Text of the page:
Listener's Guide

Alan Coren Remembered

Back then, radio had to be waited for.

Tree-huggers would mourn the wasted watts soaked up in valve heaters. Cathodes would spawn clouds of electrons ready to cross the great divide to a high-tensioned anode.

Lamps dulled by thirty years of dust would light a radio dial, but only just. A red pointer would suggest that you are tuned to BBC Light. Moving that pointer would lead to certain death as Dad, who fought the first electronic war, had no idea how to get it back again.

Mums role in all this was purely maintenance. Once a week, a round flat tin of polish was cracked open to administer a shine to an already shiny wooden cabinet. The polish had a colour that suggested it might have been squeezed out of a dog but it's the memory of that just-polished smell that lingers now. The scent would carry across a dusty room, convected on the warmth of five radio valves, some hotter than others, each tasked to bring Round The Horne to an eager family.

These are the values Alan Coren held dear. England, his England. He felt his appearances on the News Quiz should be heard in the nation's parlours on a proper wireless, over a harassed high tea, scones chomped in quiet desperation, the English way.

Was he a reluctant broadcaster? The News Quiz came to us at the end of the week, a droll delivery carried a sub-text with every word. He wanted to be somewhere else. In truth, he loved it. Head of the table, the elder statesman showing the younger wits that fewer words meant more. And when those words came, each was planted ready to bloom in the imagination long after the programme was over.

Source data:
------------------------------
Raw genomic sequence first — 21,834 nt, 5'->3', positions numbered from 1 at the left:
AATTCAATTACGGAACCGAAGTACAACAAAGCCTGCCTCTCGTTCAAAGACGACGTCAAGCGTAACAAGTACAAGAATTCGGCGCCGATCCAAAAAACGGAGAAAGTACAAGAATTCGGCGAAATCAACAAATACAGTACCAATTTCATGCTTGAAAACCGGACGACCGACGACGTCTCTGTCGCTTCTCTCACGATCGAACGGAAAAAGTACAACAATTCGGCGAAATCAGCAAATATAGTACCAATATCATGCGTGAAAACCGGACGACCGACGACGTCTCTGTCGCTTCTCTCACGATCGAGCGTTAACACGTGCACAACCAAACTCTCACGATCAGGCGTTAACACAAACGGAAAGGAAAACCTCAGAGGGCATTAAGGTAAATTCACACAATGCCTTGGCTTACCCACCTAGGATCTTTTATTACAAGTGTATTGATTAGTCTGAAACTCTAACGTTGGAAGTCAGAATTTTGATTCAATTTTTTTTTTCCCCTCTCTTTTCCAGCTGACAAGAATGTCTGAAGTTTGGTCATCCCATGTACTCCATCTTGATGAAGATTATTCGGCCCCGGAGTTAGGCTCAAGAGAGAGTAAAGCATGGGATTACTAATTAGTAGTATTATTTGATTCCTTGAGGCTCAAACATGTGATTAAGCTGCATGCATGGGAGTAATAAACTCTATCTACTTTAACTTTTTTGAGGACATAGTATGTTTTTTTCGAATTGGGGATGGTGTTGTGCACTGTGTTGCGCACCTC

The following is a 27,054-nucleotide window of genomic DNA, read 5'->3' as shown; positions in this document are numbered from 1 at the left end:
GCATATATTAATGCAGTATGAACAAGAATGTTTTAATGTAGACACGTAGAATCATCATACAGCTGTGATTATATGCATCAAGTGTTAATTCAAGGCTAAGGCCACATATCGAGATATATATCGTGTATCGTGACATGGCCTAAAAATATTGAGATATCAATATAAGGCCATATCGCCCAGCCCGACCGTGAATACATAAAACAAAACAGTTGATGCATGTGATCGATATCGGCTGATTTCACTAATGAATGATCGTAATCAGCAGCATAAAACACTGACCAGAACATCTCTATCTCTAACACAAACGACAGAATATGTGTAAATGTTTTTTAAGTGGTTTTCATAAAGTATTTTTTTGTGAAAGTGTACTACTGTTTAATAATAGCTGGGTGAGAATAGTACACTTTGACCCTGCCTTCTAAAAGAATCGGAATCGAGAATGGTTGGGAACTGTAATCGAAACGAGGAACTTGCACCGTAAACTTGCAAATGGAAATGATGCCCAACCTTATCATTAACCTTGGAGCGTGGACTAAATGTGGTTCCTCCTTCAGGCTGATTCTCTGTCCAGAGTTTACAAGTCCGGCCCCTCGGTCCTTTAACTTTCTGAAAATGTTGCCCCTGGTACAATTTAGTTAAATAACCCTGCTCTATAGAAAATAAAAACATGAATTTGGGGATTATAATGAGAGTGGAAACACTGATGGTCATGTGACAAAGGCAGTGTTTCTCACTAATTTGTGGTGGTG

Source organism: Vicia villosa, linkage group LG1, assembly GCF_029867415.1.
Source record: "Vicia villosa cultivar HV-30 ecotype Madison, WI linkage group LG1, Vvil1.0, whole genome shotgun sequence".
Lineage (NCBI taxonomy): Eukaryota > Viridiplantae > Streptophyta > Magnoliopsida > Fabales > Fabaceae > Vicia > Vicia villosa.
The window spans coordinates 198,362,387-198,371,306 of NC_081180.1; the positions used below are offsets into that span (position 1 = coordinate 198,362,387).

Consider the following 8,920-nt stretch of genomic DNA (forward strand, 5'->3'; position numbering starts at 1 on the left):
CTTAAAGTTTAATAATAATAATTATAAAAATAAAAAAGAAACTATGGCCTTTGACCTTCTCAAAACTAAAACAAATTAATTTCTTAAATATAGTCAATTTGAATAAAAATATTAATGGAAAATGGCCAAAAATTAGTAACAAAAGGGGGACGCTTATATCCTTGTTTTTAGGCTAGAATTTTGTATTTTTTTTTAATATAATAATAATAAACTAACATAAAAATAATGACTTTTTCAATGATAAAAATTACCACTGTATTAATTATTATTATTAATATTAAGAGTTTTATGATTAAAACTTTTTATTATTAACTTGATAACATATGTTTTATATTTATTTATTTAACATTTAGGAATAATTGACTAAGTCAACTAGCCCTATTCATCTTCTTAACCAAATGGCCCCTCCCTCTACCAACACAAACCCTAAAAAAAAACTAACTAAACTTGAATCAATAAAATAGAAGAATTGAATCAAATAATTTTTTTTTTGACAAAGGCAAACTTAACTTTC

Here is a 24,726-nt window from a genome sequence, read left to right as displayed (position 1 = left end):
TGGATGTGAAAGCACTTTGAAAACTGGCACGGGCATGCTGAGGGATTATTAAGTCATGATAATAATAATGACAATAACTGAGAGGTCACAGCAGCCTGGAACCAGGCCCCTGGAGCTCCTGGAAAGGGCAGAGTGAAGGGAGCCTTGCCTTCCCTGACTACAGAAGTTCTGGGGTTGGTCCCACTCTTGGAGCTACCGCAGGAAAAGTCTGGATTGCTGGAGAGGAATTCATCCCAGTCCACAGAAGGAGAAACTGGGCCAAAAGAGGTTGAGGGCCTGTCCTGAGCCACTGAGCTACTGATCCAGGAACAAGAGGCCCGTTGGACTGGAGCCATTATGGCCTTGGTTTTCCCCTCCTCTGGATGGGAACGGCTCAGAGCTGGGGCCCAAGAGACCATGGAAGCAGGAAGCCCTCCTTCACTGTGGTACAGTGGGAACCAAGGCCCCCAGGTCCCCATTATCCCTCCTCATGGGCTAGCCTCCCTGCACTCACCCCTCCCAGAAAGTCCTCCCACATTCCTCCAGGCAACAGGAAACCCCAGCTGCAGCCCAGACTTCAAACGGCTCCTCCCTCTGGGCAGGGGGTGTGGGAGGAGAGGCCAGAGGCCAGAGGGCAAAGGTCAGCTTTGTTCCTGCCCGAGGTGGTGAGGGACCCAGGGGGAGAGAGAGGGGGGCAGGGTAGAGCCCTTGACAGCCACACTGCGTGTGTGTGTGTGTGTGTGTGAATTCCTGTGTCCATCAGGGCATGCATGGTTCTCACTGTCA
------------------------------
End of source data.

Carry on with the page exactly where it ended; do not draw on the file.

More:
Goaded by a question that forced him to look toward Europe, a brilliantly contained rant about Germany would ensue. All he wanted was another crack at them.

We came late to his pieces in The Times. We knew they were there; it was, like so much in Alan's public persona, a question of getting around to them. His was the loneliness of the long-distance writer. An attic room overlooking Cricklewood, a constant vigil, waiting for something, anything, to happen. Not much did, but when it did, its consequence was never lost on him.

Junk mail, garden projects not worthy of note to the ordinary man, litter and the inactivity of the builders on the roof opposite was all that was needed to trigger a set of values we don't see anymore.

His publishers would, when they felt like it, put together his Times pieces in a slim volume ready to spoil somebody's Christmas. Our regret is that there will be no more of these anthologies, so we may have to cheer up.